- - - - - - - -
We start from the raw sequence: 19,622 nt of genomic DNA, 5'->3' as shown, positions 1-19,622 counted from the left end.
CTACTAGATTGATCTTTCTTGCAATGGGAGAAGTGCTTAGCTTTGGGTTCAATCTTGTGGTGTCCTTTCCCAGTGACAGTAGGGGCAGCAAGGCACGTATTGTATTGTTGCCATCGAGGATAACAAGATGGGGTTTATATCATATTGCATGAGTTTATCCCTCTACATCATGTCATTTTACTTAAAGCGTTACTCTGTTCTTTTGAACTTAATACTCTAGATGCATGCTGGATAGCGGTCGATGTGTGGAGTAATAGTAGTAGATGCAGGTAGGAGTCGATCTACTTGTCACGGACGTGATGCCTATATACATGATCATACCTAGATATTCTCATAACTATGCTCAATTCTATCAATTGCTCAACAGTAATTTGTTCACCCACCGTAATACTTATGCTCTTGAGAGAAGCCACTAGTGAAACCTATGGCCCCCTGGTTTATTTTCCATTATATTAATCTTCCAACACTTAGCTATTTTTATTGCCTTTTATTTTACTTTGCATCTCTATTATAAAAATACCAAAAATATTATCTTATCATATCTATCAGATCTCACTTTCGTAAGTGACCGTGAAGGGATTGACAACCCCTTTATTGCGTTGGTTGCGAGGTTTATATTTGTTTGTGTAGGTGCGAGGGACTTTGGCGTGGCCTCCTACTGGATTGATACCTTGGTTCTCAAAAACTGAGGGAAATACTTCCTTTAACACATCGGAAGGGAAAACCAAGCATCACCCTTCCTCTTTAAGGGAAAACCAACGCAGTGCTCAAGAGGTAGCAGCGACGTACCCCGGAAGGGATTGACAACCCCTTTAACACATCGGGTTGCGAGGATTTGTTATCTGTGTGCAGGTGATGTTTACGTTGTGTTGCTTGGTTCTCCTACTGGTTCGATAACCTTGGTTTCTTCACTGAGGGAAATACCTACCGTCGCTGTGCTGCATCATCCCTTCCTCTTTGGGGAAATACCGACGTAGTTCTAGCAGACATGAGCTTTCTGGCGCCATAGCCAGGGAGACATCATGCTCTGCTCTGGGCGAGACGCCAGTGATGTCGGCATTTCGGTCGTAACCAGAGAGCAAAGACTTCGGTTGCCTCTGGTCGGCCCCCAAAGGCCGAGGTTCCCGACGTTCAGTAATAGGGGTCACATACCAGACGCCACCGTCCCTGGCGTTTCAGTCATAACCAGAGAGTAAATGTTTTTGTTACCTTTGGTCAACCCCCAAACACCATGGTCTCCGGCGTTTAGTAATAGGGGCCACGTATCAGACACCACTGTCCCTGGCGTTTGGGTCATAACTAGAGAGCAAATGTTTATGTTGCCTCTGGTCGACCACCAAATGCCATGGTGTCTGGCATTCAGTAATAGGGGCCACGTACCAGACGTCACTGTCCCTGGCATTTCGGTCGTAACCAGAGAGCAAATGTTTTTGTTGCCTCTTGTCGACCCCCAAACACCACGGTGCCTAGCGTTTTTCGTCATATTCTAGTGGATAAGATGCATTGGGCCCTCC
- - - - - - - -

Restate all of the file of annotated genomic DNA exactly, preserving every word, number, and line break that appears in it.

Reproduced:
We start from the raw sequence: 19,622 nt of genomic DNA, 5'->3' as shown, positions 1-19,622 counted from the left end.
CTACTAGATTGATCTTTCTTGCAATGGGAGAAGTGCTTAGCTTTGGGTTCAATCTTGTGGTGTCCTTTCCCAGTGACAGTAGGGGCAGCAAGGCACGTATTGTATTGTTGCCATCGAGGATAACAAGATGGGGTTTATATCATATTGCATGAGTTTATCCCTCTACATCATGTCATTTTACTTAAAGCGTTACTCTGTTCTTTTGAACTTAATACTCTAGATGCATGCTGGATAGCGGTCGATGTGTGGAGTAATAGTAGTAGATGCAGGTAGGAGTCGATCTACTTGTCACGGACGTGATGCCTATATACATGATCATACCTAGATATTCTCATAACTATGCTCAATTCTATCAATTGCTCAACAGTAATTTGTTCACCCACCGTAATACTTATGCTCTTGAGAGAAGCCACTAGTGAAACCTATGGCCCCCTGGTTTATTTTCCATTATATTAATCTTCCAACACTTAGCTATTTTTATTGCCTTTTATTTTACTTTGCATCTCTATTATAAAAATACCAAAAATATTATCTTATCATATCTATCAGATCTCACTTTCGTAAGTGACCGTGAAGGGATTGACAACCCCTTTATTGCGTTGGTTGCGAGGTTTATATTTGTTTGTGTAGGTGCGAGGGACTTTGGCGTGGCCTCCTACTGGATTGATACCTTGGTTCTCAAAAACTGAGGGAAATACTTCCTTTAACACATCGGAAGGGAAAACCAAGCATCACCCTTCCTCTTTAAGGGAAAACCAACGCAGTGCTCAAGAGGTAGCAGCGACGTACCCCGGAAGGGATTGACAACCCCTTTAACACATCGGGTTGCGAGGATTTGTTATCTGTGTGCAGGTGATGTTTACGTTGTGTTGCTTGGTTCTCCTACTGGTTCGATAACCTTGGTTTCTTCACTGAGGGAAATACCTACCGTCGCTGTGCTGCATCATCCCTTCCTCTTTGGGGAAATACCGACGTAGTTCTAGCAGACATGAGCTTTCTGGCGCCATAGCCAGGGAGACATCATGCTCTGCTCTGGGCGAGACGCCAGTGATGTCGGCATTTCGGTCGTAACCAGAGAGCAAAGACTTCGGTTGCCTCTGGTCGGCCCCCAAAGGCCGAGGTTCCCGACGTTCAGTAATAGGGGTCACATACCAGACGCCACCGTCCCTGGCGTTTCAGTCATAACCAGAGAGTAAATGTTTTTGTTACCTTTGGTCAACCCCCAAACACCATGGTCTCCGGCGTTTAGTAATAGGGGCCACGTATCAGACACCACTGTCCCTGGCGTTTGGGTCATAACTAGAGAGCAAATGTTTATGTTGCCTCTGGTCGACCACCAAATGCCATGGTGTCTGGCATTCAGTAATAGGGGCCACGTACCAGACGTCACTGTCCCTGGCATTTCGGTCGTAACCAGAGAGCAAATGTTTTTGTTGCCTCTTGTCGACCCCCAAACACCACGGTGCCTAGCGTTTTTCGTCATATTCTAGTGGATAAGATGCATTGGGCCCTCC